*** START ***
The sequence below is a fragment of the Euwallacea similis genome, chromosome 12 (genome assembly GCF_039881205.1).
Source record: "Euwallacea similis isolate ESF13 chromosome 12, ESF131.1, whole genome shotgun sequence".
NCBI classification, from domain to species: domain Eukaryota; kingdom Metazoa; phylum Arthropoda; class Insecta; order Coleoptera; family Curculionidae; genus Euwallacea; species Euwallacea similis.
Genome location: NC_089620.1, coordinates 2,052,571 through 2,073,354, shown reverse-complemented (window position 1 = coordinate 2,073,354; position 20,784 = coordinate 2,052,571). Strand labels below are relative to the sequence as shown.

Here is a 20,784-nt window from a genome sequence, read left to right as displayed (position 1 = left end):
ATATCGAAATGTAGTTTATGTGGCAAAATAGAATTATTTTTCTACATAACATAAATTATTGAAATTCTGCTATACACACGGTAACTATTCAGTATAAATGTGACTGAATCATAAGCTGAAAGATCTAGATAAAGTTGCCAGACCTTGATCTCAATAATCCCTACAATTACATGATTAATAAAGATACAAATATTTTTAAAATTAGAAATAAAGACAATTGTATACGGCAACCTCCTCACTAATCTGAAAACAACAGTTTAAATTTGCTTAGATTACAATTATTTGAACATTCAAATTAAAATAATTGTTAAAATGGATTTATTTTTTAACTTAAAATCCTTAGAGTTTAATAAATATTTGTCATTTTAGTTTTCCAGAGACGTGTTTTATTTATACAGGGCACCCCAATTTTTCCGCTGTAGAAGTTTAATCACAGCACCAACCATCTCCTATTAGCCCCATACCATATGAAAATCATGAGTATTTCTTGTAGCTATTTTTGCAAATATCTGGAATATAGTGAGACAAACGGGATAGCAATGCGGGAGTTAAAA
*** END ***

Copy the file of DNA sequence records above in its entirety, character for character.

The sequence below is a fragment of the Euwallacea similis genome, chromosome 12 (genome assembly GCF_039881205.1).
Source record: "Euwallacea similis isolate ESF13 chromosome 12, ESF131.1, whole genome shotgun sequence".
NCBI classification, from domain to species: domain Eukaryota; kingdom Metazoa; phylum Arthropoda; class Insecta; order Coleoptera; family Curculionidae; genus Euwallacea; species Euwallacea similis.
Genome location: NC_089620.1, coordinates 2,052,571 through 2,073,354, shown reverse-complemented (window position 1 = coordinate 2,073,354; position 20,784 = coordinate 2,052,571). Strand labels below are relative to the sequence as shown.

Here is a 20,784-nt window from a genome sequence, read left to right as displayed (position 1 = left end):
ATATCGAAATGTAGTTTATGTGGCAAAATAGAATTATTTTTCTACATAACATAAATTATTGAAATTCTGCTATACACACGGTAACTATTCAGTATAAATGTGACTGAATCATAAGCTGAAAGATCTAGATAAAGTTGCCAGACCTTGATCTCAATAATCCCTACAATTACATGATTAATAAAGATACAAATATTTTTAAAATTAGAAATAAAGACAATTGTATACGGCAACCTCCTCACTAATCTGAAAACAACAGTTTAAATTTGCTTAGATTACAATTATTTGAACATTCAAATTAAAATAATTGTTAAAATGGATTTATTTTTTAACTTAAAATCCTTAGAGTTTAATAAATATTTGTCATTTTAGTTTTCCAGAGACGTGTTTTATTTATACAGGGCACCCCAATTTTTCCGCTGTAGAAGTTTAATCACAGCACCAACCATCTCCTATTAGCCCCATACCATATGAAAATCATGAGTATTTCTTGTAGCTATTTTTGCAAATATCTGGAATATAGTGAGACAAACGGGATAGCAATGCGGGAGTTAAAA